Watch: Trayvon Martin’s Parents Give Their First Interview About The George Zimmerman Verdict On The ‘Today’ Show

Matt Lauer Is... NOT My Favorite Person Right Now
'The Forgiving Process Is A Long Process'

An interesting discussion took place on our recent post about George Zimmerman‘s acquittal. Of course, the conversation about the case is on-going, with journalists, bloggers, celebrities (I’m in the middle of this article by Questlove), and everyone everywhere weighing in. Since the verdict, I’ve only been reading more disturbing things about the case, and the potential bias of Angela Corey, Florida attorney general for the prosecution of George Zimmerman. Now, Trayvon Martin‘s parents (Sybrina Fulton and Tracy Martin) are speaking out for the first time since their son’s killer was acquitted. A lot of people are pissed that Matt Lauer of the Today Show seemed really unsympathetic to the parents– kind of asking them if they can understand how Zimmerman was acquitted, and asking (repeatedly) if they could forgive/understand Zimmerman‘s predicament. Yeah. No. And WTF? I also got annoyed when Matt Lauer brought up the few protests in Trayvon‘s name that have ended in violence– as opposed to celebrating the many, many non-violent acts that took place. Whatever. Props to Trayvon‘s parents for remaining so calm, cool, and collected; I don’t even understand how they can form coherent sentences with such great loss and disappointment.

My favorite part is when Trayvon‘s mom says that the verdict sends a very powerful message to young boys and men of color: You can’t walk fast and you can’t walk slow. #Truth

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  1. There was a panel on late at night on CNN the other day, and Anderson Cooper was moderating it. They were talking about race and justice, and there were two black men who spoke about how they were wrestling with what they will say to their sons about this case.

    One man said, that previously he had always told his son to not walk/run too fast, because people assume you are running from a crime (also don’t touch your belt, etc.). But after Trayvon was deemed suspicious because he was walking to slow, he said something like, “Now I don’t know what to tell my son to save his life. What is the right speed to walk? What do I tell him?”

    The emotion in his voice, the paternal instinct to protect the safety of your children, his feeling of helplessness to do so…it really moved me. He wasn’t asking in a sarcastic way, he genuinely wanted to know what could be done to remove “suspicion”.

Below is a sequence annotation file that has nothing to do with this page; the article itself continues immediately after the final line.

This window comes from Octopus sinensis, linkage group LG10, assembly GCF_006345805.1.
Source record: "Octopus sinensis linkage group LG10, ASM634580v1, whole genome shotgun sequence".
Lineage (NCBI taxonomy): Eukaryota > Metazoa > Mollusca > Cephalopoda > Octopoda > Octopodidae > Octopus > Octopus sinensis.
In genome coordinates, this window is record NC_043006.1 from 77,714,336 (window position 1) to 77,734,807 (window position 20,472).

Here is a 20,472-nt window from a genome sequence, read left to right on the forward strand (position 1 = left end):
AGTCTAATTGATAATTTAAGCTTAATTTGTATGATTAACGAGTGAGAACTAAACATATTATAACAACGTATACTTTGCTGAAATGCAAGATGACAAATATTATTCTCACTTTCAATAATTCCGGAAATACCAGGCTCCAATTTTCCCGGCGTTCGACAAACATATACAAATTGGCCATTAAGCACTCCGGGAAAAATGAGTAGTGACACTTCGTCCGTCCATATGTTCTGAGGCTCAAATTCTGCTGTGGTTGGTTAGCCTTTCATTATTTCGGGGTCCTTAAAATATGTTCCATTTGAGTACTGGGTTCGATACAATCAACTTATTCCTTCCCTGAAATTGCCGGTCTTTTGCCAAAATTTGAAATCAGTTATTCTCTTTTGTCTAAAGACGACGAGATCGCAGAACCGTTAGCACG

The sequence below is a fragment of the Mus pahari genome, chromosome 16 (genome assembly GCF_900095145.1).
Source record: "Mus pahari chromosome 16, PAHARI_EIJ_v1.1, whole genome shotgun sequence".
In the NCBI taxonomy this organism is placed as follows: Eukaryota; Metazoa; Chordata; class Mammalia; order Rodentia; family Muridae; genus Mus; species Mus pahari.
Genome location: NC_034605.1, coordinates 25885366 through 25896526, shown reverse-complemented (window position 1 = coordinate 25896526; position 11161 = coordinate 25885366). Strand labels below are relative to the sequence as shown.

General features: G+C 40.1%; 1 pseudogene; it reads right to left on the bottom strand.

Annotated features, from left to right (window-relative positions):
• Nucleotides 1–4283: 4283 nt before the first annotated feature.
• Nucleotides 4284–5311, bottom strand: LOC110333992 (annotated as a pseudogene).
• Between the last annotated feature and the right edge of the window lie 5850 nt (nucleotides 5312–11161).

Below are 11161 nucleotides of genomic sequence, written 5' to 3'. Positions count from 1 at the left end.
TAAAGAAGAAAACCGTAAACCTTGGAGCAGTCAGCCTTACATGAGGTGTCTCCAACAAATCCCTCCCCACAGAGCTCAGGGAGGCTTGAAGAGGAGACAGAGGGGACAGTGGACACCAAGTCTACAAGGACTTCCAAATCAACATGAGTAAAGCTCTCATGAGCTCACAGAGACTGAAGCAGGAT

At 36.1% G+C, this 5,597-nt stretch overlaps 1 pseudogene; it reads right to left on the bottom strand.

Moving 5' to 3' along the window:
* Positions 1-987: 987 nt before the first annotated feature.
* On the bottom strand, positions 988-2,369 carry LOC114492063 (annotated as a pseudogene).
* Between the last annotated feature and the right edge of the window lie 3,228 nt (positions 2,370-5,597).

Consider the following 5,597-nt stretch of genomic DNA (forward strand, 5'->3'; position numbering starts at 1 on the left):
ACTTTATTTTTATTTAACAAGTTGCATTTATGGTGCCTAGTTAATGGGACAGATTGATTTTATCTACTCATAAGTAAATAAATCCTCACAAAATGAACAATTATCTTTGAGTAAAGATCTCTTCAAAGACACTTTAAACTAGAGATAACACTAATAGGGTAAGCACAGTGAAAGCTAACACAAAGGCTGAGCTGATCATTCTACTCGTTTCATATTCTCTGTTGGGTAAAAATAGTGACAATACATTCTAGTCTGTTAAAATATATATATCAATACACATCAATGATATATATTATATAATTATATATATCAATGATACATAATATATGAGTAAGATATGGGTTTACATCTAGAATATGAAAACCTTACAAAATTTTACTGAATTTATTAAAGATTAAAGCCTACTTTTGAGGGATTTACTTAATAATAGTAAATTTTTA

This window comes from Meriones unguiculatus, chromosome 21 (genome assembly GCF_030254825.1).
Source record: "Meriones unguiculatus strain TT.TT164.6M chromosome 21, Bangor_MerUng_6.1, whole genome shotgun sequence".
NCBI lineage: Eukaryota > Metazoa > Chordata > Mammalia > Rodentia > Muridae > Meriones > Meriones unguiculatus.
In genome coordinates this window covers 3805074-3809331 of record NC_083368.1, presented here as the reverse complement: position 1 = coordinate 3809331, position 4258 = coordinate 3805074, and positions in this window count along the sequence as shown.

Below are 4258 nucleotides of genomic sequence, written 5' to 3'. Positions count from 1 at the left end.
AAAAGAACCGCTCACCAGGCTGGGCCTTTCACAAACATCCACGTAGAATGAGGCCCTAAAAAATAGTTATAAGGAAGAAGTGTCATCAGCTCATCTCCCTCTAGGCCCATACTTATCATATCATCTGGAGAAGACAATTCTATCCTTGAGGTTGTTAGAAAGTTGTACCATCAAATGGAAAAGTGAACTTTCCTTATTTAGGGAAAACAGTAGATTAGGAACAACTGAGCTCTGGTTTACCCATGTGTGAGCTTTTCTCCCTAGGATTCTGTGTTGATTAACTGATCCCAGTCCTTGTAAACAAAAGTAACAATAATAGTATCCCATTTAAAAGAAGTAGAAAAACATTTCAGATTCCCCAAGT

• Krissy, yes– I just came across an article making a similar point. Parents don’t know what to tell their children because there’s no ‘safe’ behavior anymore (and really, never was):

      http://www.nytimes.com/2013/07/18/us/florida-case-spurs-painful-talks-between-black-parents-and-their-children.html?_r=0

    • Very interesting! Link! I found the transcript of the CNN program.

      http://transcripts.cnn.com/TRANSCRIPTS/1307/16/acd.02.html

      This also stood out to me, especially his point about being found suspicous because it looks like you are GOING to do something illegal (as opposed to HAVE done something illegal):

      Mr. Blow: “What Zimmerman was saying about Trayvon was he was walking too slowly, and it wasn’t as if he had already stolen something, but he was about to do something. And that struck me as saying, you know, at what — is there any way that they can hold their bodies, is there any way that you can telegraph to someone who might find you suspicious that you are not suspicious? That I am not the enemy, that I am not who you think that I am? And I am struggling as a parent to figure out what is it, what can I say, or maybe there is nothing that I can say. I struggle with the idea that my boys have to be divested of innocence. That either I have to do it, the man who loves them, or someone else will do it who does not love them.”

      Another guest said:
      Mr Canada: “So now do I tell my boys, if a strange man approaches you, do not fight back, do not defend yourself, because maybe they might kill you? And then who is going to believe that you were really an innocent person?”

  2. And I have to say…Trayvon’s parents are inspiring to me. I should only hope that if tragedy impacts my family, that I can find a fraction of the grace they have shown.

    • Kayla

      This times 1000. That was such a hard watch because they are just so graceful when they’ve been dealt shit.

  3. Shannon, I would love to know your thoughts on that pretty amazing/sad/thought-provokinh Questlove article.

    Trayvon’s parents are just so amazing, I don’t know how I would react if I were in the same situation. I know for sure I wouldn’t be so graceful and kind this interview. Matt Lauer is coming off like a grade A douche.

  4. Alecia

    *Side eyes Matt.* Matt needs to know this isn’t a Paula Deen or Lindsay Lohan type interview where they messed up and ask for public forgiveness. You have to approach this with kid gloves.
    These are two everyday people who loved their child and while they aren’t together they were united in being good parents and respecting each other. That’s what I admire most. For all the stories about parents who acted wrong, it’s good to see two co-parents act like adults even in such a dire situation.
    They have my respect and my support. And I hope they continue to provide a strong example of grace, courage, and faith.

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